Thursday, December 6, 2012

The human condition

Infertility. Miscarriage. Infant loss. Birth defects. Words that are guaranteed conversation stoppers.

As a child, I knew very little about any of these topics. Sure, there was the hushed whispered stories of an aunt who had suffered an ectopic. Or my uncle who struggled with his wife to conceive, but the details were always buried. Like a shameful secret no one wanted to talk about because of how tragic all of it was.

Even years later, when it became clear what Grey and I were living with, few people in our lives remain willing to talk openly about the pain and the doubt. On one end, I understand this. Each and every one of these topics is painful and filled with anxiety, guilt and grief. And there are no easy answers to these nor is there anyway to guarantee a happy ending to each story. Sometimes, there are no happy endings to these chapters of our lives.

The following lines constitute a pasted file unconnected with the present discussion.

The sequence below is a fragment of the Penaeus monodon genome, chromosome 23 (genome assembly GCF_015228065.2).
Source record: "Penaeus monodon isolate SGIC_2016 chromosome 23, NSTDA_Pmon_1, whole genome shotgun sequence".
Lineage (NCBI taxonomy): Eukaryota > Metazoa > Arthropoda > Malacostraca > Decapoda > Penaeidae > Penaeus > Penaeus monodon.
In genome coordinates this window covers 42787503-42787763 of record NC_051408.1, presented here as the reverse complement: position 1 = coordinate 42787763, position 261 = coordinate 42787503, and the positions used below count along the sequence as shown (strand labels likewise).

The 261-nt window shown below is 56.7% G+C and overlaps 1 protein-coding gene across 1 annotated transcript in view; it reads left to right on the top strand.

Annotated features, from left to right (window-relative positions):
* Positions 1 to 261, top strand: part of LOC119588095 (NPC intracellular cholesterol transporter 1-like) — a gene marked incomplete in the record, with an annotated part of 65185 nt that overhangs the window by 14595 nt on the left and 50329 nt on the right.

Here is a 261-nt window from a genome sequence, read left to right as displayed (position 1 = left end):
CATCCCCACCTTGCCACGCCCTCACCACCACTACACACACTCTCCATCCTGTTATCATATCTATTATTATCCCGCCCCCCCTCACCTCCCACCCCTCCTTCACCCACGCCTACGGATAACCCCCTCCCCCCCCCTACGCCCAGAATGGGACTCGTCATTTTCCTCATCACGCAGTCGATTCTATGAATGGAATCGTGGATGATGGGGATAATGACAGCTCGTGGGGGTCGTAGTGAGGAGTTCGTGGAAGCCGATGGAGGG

I've been thinking about this more and more as Grey and I progress through this cycle. There's been a lot of bad thing that have happened recently, from Shelley's news last week, Trisha's and Tutti's recent miscarriages, news of uncertainty from fellow bloggers. Even S.I.F.'s recent post about evil in the world.  None of it is right; none of it makes sense.

The truth is, there is no guarantee that this cycle will work. Though IVF is an effective treatment for those suffering from infertility, there will always be couples who walk away from this process with empty arms. I know this because I've been there three times. Even if we are able to become pregnant, we still face uncertainties such as miscarriage, birth defects and even infant loss. All scary. All taboo.